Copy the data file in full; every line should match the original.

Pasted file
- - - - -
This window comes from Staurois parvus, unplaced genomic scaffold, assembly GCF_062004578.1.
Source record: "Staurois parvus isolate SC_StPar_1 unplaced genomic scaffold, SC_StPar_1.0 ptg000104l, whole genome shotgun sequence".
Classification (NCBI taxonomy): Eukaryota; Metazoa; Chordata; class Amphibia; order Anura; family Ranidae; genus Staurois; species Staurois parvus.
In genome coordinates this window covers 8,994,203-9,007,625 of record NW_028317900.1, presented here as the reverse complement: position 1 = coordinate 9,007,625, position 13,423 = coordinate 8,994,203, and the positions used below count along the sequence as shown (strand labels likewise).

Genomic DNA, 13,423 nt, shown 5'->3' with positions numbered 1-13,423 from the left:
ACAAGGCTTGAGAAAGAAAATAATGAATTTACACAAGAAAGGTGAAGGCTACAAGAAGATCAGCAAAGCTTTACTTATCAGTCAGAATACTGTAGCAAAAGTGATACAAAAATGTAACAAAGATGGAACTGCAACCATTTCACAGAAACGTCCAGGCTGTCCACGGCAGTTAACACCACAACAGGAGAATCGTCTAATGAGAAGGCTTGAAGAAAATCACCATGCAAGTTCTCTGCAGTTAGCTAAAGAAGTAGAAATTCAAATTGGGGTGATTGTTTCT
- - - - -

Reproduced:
This window comes from Staurois parvus, unplaced genomic scaffold, assembly GCF_062004578.1.
Source record: "Staurois parvus isolate SC_StPar_1 unplaced genomic scaffold, SC_StPar_1.0 ptg000104l, whole genome shotgun sequence".
Classification (NCBI taxonomy): Eukaryota; Metazoa; Chordata; class Amphibia; order Anura; family Ranidae; genus Staurois; species Staurois parvus.
In genome coordinates this window covers 8,994,203-9,007,625 of record NW_028317900.1, presented here as the reverse complement: position 1 = coordinate 9,007,625, position 13,423 = coordinate 8,994,203, and the positions used below count along the sequence as shown (strand labels likewise).

Genomic DNA, 13,423 nt, shown 5'->3' with positions numbered 1-13,423 from the left:
ACAAGGCTTGAGAAAGAAAATAATGAATTTACACAAGAAAGGTGAAGGCTACAAGAAGATCAGCAAAGCTTTACTTATCAGTCAGAATACTGTAGCAAAAGTGATACAAAAATGTAACAAAGATGGAACTGCAACCATTTCACAGAAACGTCCAGGCTGTCCACGGCAGTTAACACCACAACAGGAGAATCGTCTAATGAGAAGGCTTGAAGAAAATCACCATGCAAGTTCTCTGCAGTTAGCTAAAGAAGTAGAAATTCAAATTGGGGTGATTGTTTCT